Review by Karl Verhoven
It’s an odd editorial policy at Valiant that only sees artists employed for four chapters on some of their titles, and it strikes again here with Francis Portela’s cartooning replacing the more realistic based style Clayton Henry used on Making History.
By the conclusion of that book Dr Neela Sethi had undergone a crash course in time travel, a possibility she herself invented, or would have done in the fullness of time had she not been pulled from danger in her lab by Ivar, the enigmatic Timewalker. She now finds herself at the end of time. “This city orbits the singularity into which the entire universe is collapsing”, she’s told, which to most wouldn’t be any great comfort. She’s being encouraged by people very familiar to her, yet simultaneously very alien, to fulfil her potential. “The universe didn’t ask for justification before it came into existence. You do not need to ask to change it.”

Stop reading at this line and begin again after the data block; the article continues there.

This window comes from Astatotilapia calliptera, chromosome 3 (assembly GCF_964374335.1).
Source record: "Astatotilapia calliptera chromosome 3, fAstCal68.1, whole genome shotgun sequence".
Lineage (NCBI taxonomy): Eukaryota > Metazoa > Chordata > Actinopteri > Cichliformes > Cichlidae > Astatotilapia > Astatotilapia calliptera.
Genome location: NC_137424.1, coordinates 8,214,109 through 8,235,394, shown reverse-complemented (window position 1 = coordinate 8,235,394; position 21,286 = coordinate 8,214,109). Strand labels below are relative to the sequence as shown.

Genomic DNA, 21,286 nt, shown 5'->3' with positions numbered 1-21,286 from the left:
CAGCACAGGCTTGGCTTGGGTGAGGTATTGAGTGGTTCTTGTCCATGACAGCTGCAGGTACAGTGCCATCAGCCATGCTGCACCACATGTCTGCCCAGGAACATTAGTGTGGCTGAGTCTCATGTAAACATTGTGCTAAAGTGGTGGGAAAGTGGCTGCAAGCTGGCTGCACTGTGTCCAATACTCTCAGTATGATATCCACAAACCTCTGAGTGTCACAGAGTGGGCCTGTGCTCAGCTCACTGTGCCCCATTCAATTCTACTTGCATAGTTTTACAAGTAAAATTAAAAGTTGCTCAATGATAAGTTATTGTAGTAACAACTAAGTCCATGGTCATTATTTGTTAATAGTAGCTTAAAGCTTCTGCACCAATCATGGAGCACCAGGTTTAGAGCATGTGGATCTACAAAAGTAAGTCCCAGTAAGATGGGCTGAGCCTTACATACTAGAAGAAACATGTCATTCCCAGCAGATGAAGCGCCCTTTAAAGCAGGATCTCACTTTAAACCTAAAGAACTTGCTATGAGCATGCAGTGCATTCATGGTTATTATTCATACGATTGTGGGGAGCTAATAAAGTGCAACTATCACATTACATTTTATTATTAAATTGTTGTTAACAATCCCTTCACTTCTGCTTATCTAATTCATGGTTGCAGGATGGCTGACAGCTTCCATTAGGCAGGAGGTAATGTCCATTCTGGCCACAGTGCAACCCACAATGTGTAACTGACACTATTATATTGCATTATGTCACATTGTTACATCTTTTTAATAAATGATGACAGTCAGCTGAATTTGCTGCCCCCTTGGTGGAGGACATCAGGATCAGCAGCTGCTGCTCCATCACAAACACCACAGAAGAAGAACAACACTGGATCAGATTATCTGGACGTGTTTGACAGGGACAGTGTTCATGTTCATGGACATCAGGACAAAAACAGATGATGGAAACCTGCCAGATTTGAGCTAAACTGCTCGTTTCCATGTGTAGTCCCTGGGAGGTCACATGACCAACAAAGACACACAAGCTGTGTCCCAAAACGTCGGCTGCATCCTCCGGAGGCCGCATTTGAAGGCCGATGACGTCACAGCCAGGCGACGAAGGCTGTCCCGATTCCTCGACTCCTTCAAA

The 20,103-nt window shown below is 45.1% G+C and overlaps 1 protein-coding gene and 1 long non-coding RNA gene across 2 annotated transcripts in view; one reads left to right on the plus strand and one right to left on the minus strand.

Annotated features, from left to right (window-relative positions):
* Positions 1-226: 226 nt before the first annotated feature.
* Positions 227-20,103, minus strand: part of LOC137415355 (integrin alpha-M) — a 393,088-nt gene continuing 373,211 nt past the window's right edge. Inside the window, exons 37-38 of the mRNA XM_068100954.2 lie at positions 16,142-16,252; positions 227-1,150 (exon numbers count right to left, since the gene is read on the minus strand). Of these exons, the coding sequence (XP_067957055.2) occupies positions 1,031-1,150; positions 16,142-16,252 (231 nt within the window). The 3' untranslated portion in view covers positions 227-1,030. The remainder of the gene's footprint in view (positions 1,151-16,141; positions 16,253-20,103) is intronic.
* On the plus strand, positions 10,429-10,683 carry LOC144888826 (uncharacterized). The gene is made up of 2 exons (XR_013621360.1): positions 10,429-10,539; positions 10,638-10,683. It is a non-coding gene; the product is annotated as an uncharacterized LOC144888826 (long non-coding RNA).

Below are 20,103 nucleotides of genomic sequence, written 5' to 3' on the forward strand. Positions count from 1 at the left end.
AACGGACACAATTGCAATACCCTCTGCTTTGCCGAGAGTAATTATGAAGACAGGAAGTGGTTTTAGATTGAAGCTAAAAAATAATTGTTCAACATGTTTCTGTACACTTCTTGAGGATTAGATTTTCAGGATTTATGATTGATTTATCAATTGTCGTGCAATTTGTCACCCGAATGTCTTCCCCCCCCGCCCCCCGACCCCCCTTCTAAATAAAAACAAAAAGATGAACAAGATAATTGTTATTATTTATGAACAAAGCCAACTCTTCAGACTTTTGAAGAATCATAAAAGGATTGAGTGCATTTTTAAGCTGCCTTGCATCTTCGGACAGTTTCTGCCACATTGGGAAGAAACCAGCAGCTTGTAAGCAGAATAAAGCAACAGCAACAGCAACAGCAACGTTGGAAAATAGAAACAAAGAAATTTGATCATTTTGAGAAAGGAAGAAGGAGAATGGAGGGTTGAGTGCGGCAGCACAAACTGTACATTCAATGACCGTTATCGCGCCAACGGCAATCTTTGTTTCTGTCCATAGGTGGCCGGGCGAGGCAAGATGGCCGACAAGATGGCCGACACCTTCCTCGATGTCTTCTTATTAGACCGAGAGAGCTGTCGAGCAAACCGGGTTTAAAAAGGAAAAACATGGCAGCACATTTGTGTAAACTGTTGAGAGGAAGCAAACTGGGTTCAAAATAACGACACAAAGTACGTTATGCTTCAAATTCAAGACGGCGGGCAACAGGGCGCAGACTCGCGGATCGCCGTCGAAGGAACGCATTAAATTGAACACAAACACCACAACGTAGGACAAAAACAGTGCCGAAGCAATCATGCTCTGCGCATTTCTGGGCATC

Those with fond recollections of the old Valiant Universe (R.I.P. 1996), might maintain a residual fondness for seeing Ivar reunited with his three brothers in order to rectify what he messed up last time around. There are a few clever ideas here to boot, an explanation for an inexplicable disappearance for one, and the origin of artificial humans, but there’s also much going through the motions. Having set up a decent scenario, Fred Van Lente hasn’t crafted this sequel to be as compelling as might have been hoped.
He has moved Timewalker away from the similarities with Doctor Who, but there’s all too much marking time, and the big revelation ending the third chapter is hardly a stunner dragged screaming from the vaults of unpredictability. Neither is the end to the fourth, given the title of the book. Still, it gets us to volume three, Ending History.
All three volumes are collected within Ivar, Timewalker: The Deluxe Edition.